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House Judiciary Chairman Issues Subpoena For Full, Unredacted Mueller Report


We're on day one after the release of the Mueller report. And this morning, we are getting a move from Democrats that we expected. The chairman of the House Judiciary Committee, Jerrold Nadler, has subpoenaed the Justice Department for the full Mueller report. It is, of course, nearly 500 pages, although some material was redacted. And joining us to talk about this is NPR political reporter, Tim Mak.

Hey there, Tim.

TIM MAK, BYLINE: Hey there.

GREENE: So what precisely is in the subpoena? What's Nadler want here?

MAK: So Nadler wants the full Mueller report without redactions, but he also wants the work that special counsel Robert Mueller has done over the - nearly the last two years. That includes grand jury testimony and other investigative material. And he wants it by May 1.

GREENE: That's soon. I mean, that's a quick timeline.

MAK: Well, he expects that the DOJ has this all available and ready to deliver. It's not quite clear, though, that the attorney general is willing to go down this route.

GREENE: So you mentioned grand jury testimony. That is part of what was redacted from the report, right? I mean, we saw all these photos of all the pages of the report and how much of it was blacked out or not. Can you just remind us exactly what the attorney general redacted?

MAK: Right. So the Mueller report - there is, of course, the full version. And we saw a redacted version. And that redacted version contained four sets of redactions. The Justice Department basically blacked out material that they thought might reveal national security secrets, might reveal sources and methods that affect national security. That's the first category.

The second category is grand jury material. The third category would be things that might affect ongoing investigations. As we know, the Mueller team referred a number of other issues out for continued investigation and possibly prosecution. And the fourth category is things that might infringe on the privacy of peripheral third parties.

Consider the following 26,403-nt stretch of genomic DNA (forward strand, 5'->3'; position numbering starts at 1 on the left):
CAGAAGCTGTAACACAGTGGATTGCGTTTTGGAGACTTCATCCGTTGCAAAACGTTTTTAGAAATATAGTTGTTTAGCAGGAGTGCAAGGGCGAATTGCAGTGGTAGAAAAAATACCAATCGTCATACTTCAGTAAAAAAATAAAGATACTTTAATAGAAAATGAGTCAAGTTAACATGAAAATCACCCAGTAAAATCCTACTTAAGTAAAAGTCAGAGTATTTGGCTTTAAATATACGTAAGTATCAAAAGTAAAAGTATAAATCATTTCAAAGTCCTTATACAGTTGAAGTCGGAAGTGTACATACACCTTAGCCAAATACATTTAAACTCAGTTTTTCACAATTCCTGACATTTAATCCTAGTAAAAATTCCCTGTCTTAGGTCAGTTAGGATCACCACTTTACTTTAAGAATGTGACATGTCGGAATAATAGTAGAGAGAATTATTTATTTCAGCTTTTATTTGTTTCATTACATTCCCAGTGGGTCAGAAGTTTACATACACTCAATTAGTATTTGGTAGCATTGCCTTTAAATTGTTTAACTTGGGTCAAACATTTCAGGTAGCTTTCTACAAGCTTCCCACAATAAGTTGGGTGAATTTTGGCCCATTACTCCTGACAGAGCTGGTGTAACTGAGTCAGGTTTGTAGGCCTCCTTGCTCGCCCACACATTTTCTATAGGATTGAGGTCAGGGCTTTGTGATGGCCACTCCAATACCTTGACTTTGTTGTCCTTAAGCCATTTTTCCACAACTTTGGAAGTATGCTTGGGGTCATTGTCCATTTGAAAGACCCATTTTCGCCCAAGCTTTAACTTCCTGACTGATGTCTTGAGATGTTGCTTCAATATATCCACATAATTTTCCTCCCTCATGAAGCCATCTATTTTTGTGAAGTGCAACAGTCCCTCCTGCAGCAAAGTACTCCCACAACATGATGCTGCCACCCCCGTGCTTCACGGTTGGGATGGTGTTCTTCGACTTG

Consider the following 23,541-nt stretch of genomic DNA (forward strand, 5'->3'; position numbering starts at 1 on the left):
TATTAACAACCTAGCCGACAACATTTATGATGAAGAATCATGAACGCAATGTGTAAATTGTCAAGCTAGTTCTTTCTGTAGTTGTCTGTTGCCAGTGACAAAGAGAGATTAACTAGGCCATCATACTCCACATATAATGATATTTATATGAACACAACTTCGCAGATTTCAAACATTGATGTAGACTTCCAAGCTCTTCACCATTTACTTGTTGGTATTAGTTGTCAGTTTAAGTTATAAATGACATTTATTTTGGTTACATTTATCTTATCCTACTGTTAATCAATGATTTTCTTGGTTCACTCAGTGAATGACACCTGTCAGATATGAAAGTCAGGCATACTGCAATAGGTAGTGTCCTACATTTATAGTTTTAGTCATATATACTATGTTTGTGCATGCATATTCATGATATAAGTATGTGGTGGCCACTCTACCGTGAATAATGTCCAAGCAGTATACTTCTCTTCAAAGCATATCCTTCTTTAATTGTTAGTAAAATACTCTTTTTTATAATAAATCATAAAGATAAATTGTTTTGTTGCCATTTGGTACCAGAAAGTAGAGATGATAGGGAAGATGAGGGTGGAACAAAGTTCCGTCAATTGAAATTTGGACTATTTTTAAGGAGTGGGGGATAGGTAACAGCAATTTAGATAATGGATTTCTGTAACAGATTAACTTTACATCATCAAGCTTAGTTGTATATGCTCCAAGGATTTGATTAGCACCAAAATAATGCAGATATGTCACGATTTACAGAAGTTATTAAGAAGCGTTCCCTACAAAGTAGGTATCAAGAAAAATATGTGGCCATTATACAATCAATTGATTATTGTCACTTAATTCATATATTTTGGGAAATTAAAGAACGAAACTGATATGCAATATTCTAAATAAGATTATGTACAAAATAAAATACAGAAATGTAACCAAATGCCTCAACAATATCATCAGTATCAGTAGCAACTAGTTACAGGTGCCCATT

GREENE: Wasn't there already a plan from Attorney General Barr to share some of the redacted materials with, at least, select members of Congress?

MAK: Yeah. There was a plan. The Justice Department has kind of put in place a way for key congressional leaders to access a version of the report with fewer redactions. But this would only apply to a select number of staff and key Hill leaders engaged in Justice Department oversight and intelligence and judiciary issues.

But Jerry Nadler, who's the chairman of the House Judiciary Committee who issued this subpoena today, has said, look. This is not a situation where only a select number of lawmakers can review this material. This is a situation that has a lot of consequences for legislation and oversight and Congress's constitutional responsibilities. Everyone who is in Congress should be able to see all the material.

GREENE: OK. So he set this timeline of - what? - like, less than two weeks or so. What exactly do you expect to happen next?

MAK: Well, this timeline is something that the Justice Department is going to have to consider. The Justice Department, so far, has said that it's not willing to go as far as the subpoena requests. And that means we're likely to be in some sort of legal battle.

In the interim, you know, there's going to be the time in which Attorney General Barr will need to get ready for his testimony before Congress in early May. We're going to see a lot of buildup around Robert Mueller's expected testimony, whenever that's scheduled. And there are going to be ongoing investigations by Congress into a number of issues both related to the Mueller report and related to other things that are considered oversight over the Trump administration.

GREENE: All right.

Tim Mak, NPR political reporter, thanks so much.

MAK: Thank you. Transcript provided by NPR, Copyright NPR.

David Greene is an award-winning journalist and New York Times best-selling author. He is a host of NPR's Morning Edition, the most listened-to radio news program in the United States, and also of NPR's popular morning news podcast, Up First.
Tim Mak is NPR's Washington Investigative Correspondent, focused on political enterprise journalism.